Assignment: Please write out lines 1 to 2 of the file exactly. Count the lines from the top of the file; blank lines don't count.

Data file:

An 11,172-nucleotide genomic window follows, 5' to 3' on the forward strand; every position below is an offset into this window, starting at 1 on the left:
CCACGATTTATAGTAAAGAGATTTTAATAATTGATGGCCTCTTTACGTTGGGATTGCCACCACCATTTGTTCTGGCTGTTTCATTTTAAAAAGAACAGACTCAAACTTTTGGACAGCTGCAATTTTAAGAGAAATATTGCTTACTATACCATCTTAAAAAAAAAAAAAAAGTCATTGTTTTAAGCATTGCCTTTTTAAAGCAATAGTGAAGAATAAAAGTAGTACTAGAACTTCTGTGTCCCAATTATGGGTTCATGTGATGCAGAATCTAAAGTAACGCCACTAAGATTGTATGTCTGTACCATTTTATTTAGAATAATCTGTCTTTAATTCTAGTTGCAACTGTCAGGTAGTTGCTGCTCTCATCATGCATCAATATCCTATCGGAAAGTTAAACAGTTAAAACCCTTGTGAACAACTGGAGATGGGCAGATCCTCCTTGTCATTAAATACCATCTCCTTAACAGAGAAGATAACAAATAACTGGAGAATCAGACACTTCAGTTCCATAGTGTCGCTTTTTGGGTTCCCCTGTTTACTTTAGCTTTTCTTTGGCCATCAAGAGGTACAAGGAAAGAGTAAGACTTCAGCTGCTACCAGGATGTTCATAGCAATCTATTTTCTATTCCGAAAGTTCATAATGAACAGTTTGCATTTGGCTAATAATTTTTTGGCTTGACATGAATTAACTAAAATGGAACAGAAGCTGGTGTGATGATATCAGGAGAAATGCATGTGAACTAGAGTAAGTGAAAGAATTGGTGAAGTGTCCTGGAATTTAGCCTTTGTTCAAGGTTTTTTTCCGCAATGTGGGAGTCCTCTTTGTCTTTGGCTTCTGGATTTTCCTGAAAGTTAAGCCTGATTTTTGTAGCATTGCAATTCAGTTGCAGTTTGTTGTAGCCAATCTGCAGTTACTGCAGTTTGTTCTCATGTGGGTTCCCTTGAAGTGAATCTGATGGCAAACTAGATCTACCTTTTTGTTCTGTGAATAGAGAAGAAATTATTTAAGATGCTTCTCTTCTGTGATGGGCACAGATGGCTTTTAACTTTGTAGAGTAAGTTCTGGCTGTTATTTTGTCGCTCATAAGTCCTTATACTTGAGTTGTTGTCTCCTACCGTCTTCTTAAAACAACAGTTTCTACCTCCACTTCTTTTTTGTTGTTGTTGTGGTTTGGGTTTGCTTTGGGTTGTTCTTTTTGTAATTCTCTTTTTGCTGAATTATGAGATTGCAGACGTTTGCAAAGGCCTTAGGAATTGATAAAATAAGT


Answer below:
An 11,172-nucleotide genomic window follows, 5' to 3' on the forward strand; every position below is an offset into this window, starting at 1 on the left:
CCACGATTTATAGTAAAGAGATTTTAATAATTGATGGCCTCTTTACGTTGGGATTGCCACCACCATTTGTTCTGGCTGTTTCATTTTAAAAAGAACAGACTCAAACTTTTGGACAGCTGCAATTTTAAGAGAAATATTGCTTACTATACCATCTTAAAAAAAAAAAAAAAGTCATTGTTTTAAGCATTGCCTTTTTAAAGCAATAGTGAAGAATAAAAGTAGTACTAGAACTTCTGTGTCCCAATTATGGGTTCATGTGATGCAGAATCTAAAGTAACGCCACTAAGATTGTATGTCTGTACCATTTTATTTAGAATAATCTGTCTTTAATTCTAGTTGCAACTGTCAGGTAGTTGCTGCTCTCATCATGCATCAATATCCTATCGGAAAGTTAAACAGTTAAAACCCTTGTGAACAACTGGAGATGGGCAGATCCTCCTTGTCATTAAATACCATCTCCTTAACAGAGAAGATAACAAATAACTGGAGAATCAGACACTTCAGTTCCATAGTGTCGCTTTTTGGGTTCCCCTGTTTACTTTAGCTTTTCTTTGGCCATCAAGAGGTACAAGGAAAGAGTAAGACTTCAGCTGCTACCAGGATGTTCATAGCAATCTATTTTCTATTCCGAAAGTTCATAATGAACAGTTTGCATTTGGCTAATAATTTTTTGGCTTGACATGAATTAACTAAAATGGAACAGAAGCTGGTGTGATGATATCAGGAGAAATGCATGTGAACTAGAGTAAGTGAAAGAATTGGTGAAGTGTCCTGGAATTTAGCCTTTGTTCAAGGTTTTTTTCCGCAATGTGGGAGTCCTCTTTGTCTTTGGCTTCTGGATTTTCCTGAAAGTTAAGCCTGATTTTTGTAGCATTGCAATTCAGTTGCAGTTTGTTGTAGCCAATCTGCAGTTACTGCAGTTTGTTCTCATGTGGGTTCCCTTGAAGTGAATCTGATGGCAAACTAGATCTACCTTTTTGTTCTGTGAATAGAGAAGAAATTATTTAAGATGCTTCTCTTCTGTGATGGGCACAGATGGCTTTTAACTTTGTAGAGTAAGTTCTGGCTGTTATTTTGTCGCTCATAAGTCCTTATACTTGAGTTGTTGTCTCCTACCGTCTTCTTAAAACAACAGTTTCTACCTCCACTTCTTTTTTGTTGTTGTTGTGGTTTGGGTTTGCTTTGGGTTGTTCTTTTTGTAATTCTCTTTTTGCTGAATTATGAGATTGCAGACGTTTGCAAAGGCCTTAGGAATTGATAAAATAAGT